Environmental Science Education
Helen Ross Russell has written Ten-Minute Field Trips. A Teacher's Guide to Using the Schoolgrounds for Environmental Studies to help teachers learn with their students and discover the advantages of using their own school ground for field trips. This book is available as a free download.
Since every school ground is different and since all field trips should be a part of classroom experiences, this book can only suggest possibilities that the teacher can select and adapt as a starting point.
Each subject is introduced with a page or two of background information on the general topic. Next, some related classroom activities are suggested as a reminder that field trips need an introduction and and a follow-up in the classroom. There is also a section on teacher preparation.
"WILD' is for young children and directly relates to animals and habitats thereby making environments accessible.
Ecology Explorers is an example of how universities are teaming up with the K-12 community to give teachers and students opportunities to learn through real scientific research.
The particular example deals with the Phoenix, Arizona ecosystem and Allows classes to be part of the Central Arizona - Phoenix Long-Term Ecological Research project. The scientific data collected is shared with other researchers and schools to see what patterns in nature exist across the Phoenix metropolitan area.
What opportunities exist in your area?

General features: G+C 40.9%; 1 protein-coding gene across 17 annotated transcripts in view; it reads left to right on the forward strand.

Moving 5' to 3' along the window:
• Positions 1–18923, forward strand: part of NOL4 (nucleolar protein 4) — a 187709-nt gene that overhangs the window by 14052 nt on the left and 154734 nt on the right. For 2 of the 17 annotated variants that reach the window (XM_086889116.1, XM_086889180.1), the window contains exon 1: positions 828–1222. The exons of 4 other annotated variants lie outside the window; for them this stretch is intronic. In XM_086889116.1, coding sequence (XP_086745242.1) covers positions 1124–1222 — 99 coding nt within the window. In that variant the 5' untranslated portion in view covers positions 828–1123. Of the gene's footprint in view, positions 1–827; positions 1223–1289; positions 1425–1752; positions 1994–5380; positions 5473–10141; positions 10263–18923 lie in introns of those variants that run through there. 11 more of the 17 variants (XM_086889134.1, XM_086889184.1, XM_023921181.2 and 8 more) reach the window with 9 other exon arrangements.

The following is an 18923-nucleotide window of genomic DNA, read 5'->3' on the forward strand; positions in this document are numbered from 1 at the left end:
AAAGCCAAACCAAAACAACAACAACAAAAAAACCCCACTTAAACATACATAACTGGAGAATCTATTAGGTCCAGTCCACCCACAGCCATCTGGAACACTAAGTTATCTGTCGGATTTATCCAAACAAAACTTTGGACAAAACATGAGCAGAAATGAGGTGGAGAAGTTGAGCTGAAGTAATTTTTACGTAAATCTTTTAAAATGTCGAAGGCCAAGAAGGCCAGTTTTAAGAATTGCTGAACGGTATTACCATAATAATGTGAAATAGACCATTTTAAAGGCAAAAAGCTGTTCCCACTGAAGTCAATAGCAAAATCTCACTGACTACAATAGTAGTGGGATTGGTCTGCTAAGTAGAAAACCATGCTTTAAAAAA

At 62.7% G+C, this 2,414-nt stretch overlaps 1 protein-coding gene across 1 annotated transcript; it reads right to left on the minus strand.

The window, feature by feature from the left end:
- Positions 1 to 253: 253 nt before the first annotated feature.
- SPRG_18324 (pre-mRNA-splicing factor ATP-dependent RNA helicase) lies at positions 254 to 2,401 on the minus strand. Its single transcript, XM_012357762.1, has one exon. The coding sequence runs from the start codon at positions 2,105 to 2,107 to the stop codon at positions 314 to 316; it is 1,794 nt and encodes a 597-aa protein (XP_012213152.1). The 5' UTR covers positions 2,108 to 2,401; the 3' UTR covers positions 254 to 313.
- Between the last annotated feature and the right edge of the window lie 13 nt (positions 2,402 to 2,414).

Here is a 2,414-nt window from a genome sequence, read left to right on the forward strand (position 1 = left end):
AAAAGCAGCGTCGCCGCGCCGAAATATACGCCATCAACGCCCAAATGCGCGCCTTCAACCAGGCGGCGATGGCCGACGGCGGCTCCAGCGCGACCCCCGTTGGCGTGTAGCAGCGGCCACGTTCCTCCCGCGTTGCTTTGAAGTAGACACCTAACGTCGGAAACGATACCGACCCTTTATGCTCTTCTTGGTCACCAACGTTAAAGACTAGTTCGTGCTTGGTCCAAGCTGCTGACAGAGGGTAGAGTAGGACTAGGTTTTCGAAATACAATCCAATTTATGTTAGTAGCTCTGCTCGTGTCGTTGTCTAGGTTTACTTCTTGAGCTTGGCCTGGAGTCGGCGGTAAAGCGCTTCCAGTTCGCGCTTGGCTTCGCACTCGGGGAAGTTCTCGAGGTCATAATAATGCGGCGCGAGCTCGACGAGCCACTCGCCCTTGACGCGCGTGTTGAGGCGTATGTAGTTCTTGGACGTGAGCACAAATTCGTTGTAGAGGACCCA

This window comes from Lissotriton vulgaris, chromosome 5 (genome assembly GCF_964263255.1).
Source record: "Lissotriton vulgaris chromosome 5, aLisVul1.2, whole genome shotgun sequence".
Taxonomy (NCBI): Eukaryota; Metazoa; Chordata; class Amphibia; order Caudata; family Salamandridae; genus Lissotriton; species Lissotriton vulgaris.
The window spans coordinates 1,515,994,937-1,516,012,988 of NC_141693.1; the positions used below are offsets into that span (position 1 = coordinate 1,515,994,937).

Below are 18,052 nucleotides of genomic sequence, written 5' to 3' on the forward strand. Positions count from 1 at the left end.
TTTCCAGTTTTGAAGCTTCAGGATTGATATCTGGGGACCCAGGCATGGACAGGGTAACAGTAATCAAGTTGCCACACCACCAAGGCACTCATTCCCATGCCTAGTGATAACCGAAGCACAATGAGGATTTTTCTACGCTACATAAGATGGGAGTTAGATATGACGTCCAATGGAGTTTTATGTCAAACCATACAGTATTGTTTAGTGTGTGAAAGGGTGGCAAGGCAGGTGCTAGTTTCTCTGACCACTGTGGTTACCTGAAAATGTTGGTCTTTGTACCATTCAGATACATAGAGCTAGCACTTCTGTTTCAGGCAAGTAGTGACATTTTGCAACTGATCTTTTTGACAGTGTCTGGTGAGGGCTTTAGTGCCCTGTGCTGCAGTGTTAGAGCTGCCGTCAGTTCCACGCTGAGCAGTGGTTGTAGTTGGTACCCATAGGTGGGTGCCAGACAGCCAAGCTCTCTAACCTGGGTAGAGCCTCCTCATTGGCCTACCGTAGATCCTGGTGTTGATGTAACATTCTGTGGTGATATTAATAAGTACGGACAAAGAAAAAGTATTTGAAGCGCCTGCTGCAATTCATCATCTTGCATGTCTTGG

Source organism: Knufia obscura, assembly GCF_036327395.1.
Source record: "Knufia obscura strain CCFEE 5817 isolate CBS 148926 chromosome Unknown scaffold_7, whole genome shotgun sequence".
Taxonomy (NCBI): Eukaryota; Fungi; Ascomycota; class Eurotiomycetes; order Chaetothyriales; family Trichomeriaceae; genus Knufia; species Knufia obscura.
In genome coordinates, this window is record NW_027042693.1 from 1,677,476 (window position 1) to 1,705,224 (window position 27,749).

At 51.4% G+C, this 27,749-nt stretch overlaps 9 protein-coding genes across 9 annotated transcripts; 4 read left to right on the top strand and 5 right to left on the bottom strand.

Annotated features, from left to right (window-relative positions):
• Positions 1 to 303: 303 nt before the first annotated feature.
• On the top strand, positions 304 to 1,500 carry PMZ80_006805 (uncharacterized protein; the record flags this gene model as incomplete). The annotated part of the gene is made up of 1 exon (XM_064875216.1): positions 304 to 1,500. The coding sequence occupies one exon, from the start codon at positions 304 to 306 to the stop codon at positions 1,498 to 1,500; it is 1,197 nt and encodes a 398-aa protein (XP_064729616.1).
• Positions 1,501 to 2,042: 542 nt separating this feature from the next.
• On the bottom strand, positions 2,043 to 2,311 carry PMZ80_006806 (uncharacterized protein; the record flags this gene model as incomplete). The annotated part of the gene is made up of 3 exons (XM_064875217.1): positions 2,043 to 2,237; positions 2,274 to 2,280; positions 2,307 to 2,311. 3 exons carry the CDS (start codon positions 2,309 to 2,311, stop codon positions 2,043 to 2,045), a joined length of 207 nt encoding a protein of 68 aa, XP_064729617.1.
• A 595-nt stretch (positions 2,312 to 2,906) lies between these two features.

Changing Earth at the The Franklin Institute museum is an example of resources that may be available in your area. Like most museums, The Franklin Institute provides an educator guide to go along with their exhibits.
Even if you are not able to visit an installation, the corresponding web site and educator guide can be a valuable source of ideas and images.
Especially for students in urban areas, the school grounds offer a microcosm of ecological niches and investigation for students and families to explore.
How do people interact with and change the natural environment? A major focus of urban ecology is comparing how ecosystems function in nature and how they are changed by people. Urbanization means changing from native vegetation to man-made materials. Here are some activities to challenge your students to think about the consequences to humans and other organisms of our changing urban landscape.
Natural & Built Environments
This video contrasts natural and built environments in the Philippines.
- YouTube URL
For a real look at what lay beneath the ground in an urban area, look at New York City Underground. Each layer of underground functions is carefully illustrated. Click on the manhole cover to start the tour.
Difference Between Natural & Built Environment
This short video shows the difference between natural and built and explains why we build.
- YouTube URL
The EPA has compiled a list of environmental games and find other activities to play online, including crossword puzzles and word searches. Topics include recycling, water, and sunburns.